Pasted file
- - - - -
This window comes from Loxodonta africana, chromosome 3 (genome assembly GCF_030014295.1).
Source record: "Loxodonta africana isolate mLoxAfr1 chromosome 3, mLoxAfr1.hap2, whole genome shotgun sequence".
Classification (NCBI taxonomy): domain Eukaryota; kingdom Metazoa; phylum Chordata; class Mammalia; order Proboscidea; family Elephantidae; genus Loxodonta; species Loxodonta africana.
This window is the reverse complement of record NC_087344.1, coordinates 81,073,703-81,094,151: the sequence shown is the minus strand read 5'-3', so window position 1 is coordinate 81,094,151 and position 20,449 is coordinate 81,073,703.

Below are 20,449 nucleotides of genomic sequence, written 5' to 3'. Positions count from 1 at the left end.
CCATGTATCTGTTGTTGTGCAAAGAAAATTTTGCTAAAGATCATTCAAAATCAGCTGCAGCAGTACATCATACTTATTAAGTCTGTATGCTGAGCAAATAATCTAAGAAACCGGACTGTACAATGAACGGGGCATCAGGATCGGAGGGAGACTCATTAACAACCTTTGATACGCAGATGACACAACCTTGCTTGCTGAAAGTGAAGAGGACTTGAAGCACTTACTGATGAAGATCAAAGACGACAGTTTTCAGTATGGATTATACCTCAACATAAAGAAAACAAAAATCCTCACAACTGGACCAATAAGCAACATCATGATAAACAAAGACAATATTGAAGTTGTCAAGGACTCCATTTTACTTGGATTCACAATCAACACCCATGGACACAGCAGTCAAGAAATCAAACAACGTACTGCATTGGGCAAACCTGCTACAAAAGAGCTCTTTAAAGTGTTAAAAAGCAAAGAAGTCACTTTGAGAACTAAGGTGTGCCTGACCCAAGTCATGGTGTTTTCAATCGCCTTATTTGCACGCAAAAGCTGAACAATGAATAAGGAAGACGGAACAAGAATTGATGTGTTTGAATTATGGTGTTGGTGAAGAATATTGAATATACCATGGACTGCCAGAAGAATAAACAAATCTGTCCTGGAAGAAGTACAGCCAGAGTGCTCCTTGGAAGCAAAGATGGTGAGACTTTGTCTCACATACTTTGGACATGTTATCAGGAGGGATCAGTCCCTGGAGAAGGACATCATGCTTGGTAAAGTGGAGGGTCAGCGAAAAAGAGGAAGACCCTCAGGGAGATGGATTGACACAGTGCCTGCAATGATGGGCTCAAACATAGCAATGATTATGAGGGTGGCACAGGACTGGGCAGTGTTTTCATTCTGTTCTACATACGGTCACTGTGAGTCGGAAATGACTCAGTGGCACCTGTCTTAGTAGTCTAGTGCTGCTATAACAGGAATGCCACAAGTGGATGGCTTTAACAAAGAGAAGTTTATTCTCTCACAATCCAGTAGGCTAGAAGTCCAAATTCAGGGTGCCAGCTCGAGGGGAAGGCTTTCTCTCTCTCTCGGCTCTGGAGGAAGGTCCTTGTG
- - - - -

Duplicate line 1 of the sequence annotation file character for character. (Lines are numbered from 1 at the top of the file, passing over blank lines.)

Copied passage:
This window comes from Loxodonta africana, chromosome 3 (genome assembly GCF_030014295.1).